1/1 Marine Spouse Flies Home Free Due to Generosity of Former Marine

20 Jan 2004 | Sgt. Mark P. Ledesma

The biggest sacrifices made in the current war against terror are not only made by the men and women currently serving in operations around the world, but also by the families they leave behind. Back home, sons, daughters, fathers, mothers, brothers and sisters are affected.A former Marine who served during the Vietnam War recognized those sacrifices and recently lent a helping hand to a spouse whose husband is currently deployed with the 13th Marine Expeditionary Unit (Special Operations Capable).During the Christmas Holidays, Stephen G. Smith purchased a round-trip plane ticket for Julie Jones, wife of Sgt. Jacob Jones of Battalion Landing Team 1/1, so she can spend the holidays home with her family while her husband was away.“Being a Marine in the 60’s, I remember leaving my wife five months pregnant for Vietnam,” said Smith. “It was a terrible feeling to see the look on her face.”Smith does things for people everyday of his life, some little and some big, he said.“I do this to carry on what my dad instilled in me,” Smith said, “to help other people and also out of respect for my father-in-law, who gave 34 years of his life to the country I love by serving in the Marine Corps.”He was put in touch with Jones through the 13th MEU’s Key Volunteer Network, an organization designed for Marine spouses, which aids them while their spouse is away on deployment.“I received an email from my KVC informing me of a gentleman looking for a Marine wife fitting (certain) qualifications to send home for Christmas,” said Jones, a Key volunteer for Company A, BLT 1/1.According to Jones, none of the wives in Company A met the qualifications because most of them had either moved back home for the duration of the deployment, had children, or had family to visit in California. Without looking to see if she herself met the criteria, Jones sent a message back to the KVC saying no one in her company qualified.“A few weeks went by and several people asked me if I (was) going home for Christmas,” Jones said. “I told them I was not planning on it due to the prices of flying home to South Carolina. I was just planning on volunteering at a soup kitchen on Christmas or playing my soprano saxophone at a nursing home.”To her surprise, she later received a phone call saying a gentleman was going to contact her and that she shouldn’t second-guess his generosity.“I was really excited when I received the phone call,” she said. “I was very blessed and touched that someone would do something so special for someone they do not know.”According to Jones, she had an opportunity to speak with Smith over the phone on several occasions.“He is an amazing guy,” she said. “Once a Marine, always a Marine.” Smith’s generosity extended beyond the plane ticket, Jones said.“A few days before I was about to leave, he called me saying he and his wife was sending me $100 to pay for my transportation to and from the airport,” she said.Jones arrived in South Carolina on Dec. 24. She was able to spend time with friends and family until Jan. 4.“I spent Christmas Eve with my husband’s family, driving around looking at Christmas lights and opening gifts,” said Jones. “It was truly a blessing. It helped being around family while my husband was away. I think the hardest part was having our one-year anniversary and not having him (here).”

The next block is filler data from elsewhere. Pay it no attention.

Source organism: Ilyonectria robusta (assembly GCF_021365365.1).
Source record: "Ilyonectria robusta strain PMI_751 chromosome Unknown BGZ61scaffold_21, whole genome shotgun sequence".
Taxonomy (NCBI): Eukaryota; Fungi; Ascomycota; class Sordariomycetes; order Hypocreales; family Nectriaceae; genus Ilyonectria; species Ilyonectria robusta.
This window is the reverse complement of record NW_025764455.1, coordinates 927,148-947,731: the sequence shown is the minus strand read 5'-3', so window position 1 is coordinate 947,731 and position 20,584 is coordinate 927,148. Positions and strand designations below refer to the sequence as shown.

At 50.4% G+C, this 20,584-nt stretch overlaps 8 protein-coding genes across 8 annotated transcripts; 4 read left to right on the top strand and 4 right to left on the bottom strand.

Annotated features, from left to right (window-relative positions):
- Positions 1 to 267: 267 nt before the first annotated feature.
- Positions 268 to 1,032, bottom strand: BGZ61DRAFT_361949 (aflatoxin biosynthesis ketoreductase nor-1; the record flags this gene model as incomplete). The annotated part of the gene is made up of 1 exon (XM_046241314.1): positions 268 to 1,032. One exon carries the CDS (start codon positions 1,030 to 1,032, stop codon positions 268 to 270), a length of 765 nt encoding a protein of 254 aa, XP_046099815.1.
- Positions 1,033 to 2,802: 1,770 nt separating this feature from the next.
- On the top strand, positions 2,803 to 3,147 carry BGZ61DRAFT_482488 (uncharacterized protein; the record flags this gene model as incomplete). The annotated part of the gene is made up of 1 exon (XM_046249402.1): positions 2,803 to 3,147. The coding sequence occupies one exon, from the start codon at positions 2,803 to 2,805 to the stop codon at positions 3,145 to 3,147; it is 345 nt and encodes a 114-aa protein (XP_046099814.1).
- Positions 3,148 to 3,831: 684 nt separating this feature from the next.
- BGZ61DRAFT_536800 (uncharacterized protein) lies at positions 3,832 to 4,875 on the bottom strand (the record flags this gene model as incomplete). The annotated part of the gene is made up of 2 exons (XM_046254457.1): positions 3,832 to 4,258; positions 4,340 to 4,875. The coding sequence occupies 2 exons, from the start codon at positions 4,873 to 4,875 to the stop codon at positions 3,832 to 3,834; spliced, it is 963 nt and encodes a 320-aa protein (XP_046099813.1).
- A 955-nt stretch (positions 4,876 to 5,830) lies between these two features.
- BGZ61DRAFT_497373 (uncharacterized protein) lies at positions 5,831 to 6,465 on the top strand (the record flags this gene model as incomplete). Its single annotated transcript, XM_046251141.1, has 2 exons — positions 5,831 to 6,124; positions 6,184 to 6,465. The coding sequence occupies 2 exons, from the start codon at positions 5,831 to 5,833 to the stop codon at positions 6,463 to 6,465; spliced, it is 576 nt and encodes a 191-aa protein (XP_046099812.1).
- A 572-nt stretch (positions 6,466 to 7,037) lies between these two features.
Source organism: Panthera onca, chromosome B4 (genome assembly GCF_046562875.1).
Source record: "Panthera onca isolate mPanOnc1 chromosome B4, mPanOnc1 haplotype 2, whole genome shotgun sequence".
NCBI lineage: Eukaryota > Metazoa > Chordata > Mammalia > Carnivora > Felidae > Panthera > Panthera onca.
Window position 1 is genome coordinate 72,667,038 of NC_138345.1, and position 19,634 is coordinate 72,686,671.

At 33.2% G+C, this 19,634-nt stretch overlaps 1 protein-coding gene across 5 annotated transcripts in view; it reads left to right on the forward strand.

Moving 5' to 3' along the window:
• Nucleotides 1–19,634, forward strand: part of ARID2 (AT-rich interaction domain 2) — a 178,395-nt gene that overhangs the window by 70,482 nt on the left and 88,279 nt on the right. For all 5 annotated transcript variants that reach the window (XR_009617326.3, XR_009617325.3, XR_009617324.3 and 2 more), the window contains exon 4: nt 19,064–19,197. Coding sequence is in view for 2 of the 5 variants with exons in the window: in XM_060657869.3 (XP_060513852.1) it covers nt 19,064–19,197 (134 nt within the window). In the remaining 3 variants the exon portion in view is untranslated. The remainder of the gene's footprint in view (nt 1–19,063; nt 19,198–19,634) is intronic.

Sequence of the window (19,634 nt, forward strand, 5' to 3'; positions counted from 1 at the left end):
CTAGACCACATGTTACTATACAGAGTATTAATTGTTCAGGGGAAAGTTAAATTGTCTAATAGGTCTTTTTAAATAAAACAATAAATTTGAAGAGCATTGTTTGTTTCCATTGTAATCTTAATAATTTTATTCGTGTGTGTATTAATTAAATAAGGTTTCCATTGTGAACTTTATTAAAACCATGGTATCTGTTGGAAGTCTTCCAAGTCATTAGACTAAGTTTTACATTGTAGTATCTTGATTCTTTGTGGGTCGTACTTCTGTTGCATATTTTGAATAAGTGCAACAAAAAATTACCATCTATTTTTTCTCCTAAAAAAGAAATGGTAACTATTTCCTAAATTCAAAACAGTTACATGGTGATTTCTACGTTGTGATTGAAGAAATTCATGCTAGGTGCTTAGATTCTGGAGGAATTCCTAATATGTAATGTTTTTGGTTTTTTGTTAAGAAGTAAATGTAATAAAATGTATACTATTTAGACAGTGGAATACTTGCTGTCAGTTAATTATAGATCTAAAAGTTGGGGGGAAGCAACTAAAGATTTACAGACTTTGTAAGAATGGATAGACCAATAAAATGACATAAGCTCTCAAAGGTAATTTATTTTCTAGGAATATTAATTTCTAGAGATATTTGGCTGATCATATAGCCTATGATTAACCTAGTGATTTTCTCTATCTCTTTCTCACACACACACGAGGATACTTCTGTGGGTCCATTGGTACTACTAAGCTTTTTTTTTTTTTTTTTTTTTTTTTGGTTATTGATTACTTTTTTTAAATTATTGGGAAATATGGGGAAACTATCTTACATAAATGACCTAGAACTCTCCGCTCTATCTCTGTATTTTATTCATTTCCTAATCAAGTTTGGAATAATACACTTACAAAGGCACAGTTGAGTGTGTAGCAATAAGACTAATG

13th Marine Expeditionary Unit